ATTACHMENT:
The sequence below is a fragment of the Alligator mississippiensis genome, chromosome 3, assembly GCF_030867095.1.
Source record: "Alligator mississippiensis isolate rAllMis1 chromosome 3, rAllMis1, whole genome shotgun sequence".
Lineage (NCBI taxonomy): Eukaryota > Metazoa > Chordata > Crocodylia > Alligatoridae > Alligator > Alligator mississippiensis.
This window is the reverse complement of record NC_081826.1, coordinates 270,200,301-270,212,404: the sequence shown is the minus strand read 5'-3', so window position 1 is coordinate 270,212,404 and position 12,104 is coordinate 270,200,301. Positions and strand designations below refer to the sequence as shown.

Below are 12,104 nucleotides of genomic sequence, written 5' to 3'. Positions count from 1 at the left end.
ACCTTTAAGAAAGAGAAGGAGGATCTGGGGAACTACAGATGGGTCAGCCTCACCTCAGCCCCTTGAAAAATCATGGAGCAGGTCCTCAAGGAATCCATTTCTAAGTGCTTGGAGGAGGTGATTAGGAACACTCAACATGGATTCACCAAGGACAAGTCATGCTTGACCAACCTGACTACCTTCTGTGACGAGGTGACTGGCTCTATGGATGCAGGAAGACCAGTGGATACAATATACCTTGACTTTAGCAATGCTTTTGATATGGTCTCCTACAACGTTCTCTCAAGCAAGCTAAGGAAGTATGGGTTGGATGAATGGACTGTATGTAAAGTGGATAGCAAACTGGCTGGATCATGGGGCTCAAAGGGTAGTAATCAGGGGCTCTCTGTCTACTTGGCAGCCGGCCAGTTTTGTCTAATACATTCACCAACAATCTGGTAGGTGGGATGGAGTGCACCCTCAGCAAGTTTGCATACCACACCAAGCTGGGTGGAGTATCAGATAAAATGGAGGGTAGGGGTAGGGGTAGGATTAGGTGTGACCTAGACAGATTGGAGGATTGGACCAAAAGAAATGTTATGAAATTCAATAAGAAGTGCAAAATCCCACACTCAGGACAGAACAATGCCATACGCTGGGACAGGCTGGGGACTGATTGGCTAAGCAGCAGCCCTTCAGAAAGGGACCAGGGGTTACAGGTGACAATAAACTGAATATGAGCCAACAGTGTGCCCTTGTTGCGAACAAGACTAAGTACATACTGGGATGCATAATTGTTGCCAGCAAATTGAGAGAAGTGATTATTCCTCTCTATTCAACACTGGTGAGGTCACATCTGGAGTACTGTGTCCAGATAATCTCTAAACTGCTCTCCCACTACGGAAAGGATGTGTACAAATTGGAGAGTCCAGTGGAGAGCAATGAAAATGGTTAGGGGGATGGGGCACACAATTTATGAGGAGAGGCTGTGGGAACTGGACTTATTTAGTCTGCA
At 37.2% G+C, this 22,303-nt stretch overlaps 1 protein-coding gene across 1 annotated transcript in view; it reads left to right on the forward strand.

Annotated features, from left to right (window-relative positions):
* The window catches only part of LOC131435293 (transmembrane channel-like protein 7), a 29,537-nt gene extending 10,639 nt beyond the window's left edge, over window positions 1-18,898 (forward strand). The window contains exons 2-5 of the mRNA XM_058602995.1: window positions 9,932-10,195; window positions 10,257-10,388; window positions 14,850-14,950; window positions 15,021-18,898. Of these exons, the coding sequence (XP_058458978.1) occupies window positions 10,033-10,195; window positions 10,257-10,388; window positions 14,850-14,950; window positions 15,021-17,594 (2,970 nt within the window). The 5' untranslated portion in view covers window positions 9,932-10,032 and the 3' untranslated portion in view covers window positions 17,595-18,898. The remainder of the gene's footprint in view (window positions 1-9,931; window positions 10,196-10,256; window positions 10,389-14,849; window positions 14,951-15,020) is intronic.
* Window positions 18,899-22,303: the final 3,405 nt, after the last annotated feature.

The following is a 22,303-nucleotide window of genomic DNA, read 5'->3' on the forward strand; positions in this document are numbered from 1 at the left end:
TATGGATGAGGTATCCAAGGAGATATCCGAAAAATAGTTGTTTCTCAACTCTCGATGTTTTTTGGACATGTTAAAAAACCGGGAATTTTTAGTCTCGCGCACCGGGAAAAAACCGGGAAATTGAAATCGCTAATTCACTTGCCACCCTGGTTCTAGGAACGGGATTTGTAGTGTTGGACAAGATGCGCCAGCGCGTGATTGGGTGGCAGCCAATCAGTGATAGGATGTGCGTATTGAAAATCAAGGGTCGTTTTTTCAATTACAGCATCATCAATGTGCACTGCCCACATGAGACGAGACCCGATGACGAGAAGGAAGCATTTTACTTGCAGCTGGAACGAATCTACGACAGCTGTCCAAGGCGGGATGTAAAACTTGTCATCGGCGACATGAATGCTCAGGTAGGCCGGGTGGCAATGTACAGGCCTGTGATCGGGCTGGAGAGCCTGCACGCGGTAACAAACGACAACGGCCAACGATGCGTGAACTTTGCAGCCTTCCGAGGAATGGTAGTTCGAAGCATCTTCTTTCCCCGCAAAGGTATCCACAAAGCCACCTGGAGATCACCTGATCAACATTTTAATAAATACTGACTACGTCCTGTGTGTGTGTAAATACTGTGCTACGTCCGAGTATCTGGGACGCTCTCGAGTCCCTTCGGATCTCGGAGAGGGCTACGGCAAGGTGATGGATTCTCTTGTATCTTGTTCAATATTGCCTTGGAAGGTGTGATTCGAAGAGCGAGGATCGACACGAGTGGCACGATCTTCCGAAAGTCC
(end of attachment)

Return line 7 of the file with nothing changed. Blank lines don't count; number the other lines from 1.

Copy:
At 37.2% G+C, this 22,303-nt stretch overlaps 1 protein-coding gene across 1 annotated transcript in view; it reads left to right on the forward strand.